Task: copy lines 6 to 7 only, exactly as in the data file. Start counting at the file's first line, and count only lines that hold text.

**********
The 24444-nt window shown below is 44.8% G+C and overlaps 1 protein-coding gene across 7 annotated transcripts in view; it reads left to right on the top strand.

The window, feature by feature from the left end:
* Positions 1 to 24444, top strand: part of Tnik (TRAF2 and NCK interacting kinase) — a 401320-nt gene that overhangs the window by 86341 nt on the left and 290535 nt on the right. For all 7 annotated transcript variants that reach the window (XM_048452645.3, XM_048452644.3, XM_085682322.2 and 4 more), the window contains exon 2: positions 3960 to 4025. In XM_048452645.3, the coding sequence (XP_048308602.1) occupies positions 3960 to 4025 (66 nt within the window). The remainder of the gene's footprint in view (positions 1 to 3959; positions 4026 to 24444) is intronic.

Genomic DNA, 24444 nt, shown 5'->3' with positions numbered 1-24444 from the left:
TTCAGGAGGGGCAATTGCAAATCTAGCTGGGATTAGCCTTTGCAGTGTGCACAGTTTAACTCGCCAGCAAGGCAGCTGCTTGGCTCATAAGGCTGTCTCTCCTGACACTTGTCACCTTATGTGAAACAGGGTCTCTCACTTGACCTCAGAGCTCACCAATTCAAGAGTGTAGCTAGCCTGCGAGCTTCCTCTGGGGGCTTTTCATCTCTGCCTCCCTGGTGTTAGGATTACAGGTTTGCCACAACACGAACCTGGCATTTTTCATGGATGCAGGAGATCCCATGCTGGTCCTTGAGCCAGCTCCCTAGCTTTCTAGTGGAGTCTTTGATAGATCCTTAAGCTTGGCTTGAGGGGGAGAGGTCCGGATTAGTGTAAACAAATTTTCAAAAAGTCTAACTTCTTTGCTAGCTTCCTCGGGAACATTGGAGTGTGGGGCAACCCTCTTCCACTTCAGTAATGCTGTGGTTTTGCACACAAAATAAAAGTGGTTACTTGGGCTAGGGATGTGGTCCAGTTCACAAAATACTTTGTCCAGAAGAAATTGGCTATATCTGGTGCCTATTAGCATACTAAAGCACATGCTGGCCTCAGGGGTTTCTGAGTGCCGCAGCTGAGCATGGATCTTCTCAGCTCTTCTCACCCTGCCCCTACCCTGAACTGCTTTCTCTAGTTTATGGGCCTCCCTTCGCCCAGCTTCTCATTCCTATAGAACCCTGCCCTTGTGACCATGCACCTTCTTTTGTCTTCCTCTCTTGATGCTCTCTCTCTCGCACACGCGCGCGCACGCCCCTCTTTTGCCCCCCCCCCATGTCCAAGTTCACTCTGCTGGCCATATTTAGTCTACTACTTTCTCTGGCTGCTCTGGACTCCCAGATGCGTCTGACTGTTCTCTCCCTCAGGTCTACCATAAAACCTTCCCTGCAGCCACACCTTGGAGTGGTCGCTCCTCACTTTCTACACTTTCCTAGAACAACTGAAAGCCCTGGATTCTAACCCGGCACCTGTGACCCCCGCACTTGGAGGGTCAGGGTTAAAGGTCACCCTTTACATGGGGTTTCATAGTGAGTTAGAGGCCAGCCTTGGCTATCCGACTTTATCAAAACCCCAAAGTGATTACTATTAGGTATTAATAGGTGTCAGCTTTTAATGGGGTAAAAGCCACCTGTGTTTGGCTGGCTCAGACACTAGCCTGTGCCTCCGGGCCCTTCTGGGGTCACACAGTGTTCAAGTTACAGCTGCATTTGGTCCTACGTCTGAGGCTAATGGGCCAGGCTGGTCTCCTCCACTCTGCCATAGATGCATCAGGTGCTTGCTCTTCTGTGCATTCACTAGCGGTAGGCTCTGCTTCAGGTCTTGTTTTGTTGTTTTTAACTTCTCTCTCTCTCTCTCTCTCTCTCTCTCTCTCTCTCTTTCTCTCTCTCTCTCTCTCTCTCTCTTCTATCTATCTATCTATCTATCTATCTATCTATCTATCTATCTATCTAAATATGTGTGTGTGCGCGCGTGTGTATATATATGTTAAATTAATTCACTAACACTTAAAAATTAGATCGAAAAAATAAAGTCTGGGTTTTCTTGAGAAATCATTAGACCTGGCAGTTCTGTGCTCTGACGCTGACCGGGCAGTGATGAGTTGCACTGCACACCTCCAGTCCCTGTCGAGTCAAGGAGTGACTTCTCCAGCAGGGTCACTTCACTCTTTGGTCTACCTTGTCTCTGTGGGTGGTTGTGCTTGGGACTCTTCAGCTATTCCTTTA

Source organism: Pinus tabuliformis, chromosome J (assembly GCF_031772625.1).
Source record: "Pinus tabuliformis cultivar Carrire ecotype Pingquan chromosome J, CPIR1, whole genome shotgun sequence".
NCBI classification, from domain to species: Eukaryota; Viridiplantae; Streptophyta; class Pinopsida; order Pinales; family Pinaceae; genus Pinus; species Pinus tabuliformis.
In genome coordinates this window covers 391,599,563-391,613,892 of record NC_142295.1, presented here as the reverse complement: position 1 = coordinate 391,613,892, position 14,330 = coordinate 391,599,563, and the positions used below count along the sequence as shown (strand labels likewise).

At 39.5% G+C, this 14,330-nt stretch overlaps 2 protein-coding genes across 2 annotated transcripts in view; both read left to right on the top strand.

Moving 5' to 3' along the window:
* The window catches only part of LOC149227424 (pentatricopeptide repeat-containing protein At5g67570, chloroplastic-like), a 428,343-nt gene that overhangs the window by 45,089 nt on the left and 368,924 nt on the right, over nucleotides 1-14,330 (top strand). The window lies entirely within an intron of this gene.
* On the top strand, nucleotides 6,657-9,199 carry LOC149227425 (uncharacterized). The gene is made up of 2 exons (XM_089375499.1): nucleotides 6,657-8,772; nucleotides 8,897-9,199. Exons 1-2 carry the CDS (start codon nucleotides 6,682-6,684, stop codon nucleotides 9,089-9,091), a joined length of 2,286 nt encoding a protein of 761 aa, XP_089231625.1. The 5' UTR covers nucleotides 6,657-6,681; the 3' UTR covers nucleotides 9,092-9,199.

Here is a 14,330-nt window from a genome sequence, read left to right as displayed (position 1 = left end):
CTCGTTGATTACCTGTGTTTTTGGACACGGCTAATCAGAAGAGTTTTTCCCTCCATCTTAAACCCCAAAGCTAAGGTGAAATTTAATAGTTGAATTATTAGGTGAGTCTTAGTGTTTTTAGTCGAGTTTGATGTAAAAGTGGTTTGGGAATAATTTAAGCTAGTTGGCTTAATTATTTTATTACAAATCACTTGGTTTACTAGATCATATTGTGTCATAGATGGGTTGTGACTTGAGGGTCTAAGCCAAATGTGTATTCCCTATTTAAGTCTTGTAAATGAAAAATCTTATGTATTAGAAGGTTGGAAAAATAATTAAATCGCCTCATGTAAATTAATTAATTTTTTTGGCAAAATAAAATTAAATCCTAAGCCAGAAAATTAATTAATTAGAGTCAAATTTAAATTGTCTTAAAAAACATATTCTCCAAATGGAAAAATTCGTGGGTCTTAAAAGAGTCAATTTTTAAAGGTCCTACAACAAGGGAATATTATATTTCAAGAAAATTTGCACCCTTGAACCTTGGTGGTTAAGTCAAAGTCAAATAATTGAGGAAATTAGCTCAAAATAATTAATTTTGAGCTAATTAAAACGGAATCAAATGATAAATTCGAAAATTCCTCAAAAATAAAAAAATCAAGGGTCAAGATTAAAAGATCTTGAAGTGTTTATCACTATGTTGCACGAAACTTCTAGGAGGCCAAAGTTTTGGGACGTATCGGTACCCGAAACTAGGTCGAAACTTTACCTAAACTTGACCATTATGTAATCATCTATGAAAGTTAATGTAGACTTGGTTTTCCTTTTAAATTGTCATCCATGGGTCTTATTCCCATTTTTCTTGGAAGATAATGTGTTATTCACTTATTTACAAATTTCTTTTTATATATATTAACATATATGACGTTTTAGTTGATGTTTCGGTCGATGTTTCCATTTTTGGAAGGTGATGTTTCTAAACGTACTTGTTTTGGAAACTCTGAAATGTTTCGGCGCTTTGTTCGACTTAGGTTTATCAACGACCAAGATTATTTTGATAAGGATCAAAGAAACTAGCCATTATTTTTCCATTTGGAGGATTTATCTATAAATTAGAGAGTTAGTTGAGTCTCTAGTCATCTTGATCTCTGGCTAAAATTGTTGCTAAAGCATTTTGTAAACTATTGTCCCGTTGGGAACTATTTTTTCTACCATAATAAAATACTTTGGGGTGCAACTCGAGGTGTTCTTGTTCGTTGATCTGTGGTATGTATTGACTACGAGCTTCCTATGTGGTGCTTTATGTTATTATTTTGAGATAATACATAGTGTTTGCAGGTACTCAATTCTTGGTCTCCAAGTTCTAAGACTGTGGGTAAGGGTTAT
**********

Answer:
Source organism: Pinus tabuliformis, chromosome J (assembly GCF_031772625.1).
Source record: "Pinus tabuliformis cultivar Carrire ecotype Pingquan chromosome J, CPIR1, whole genome shotgun sequence".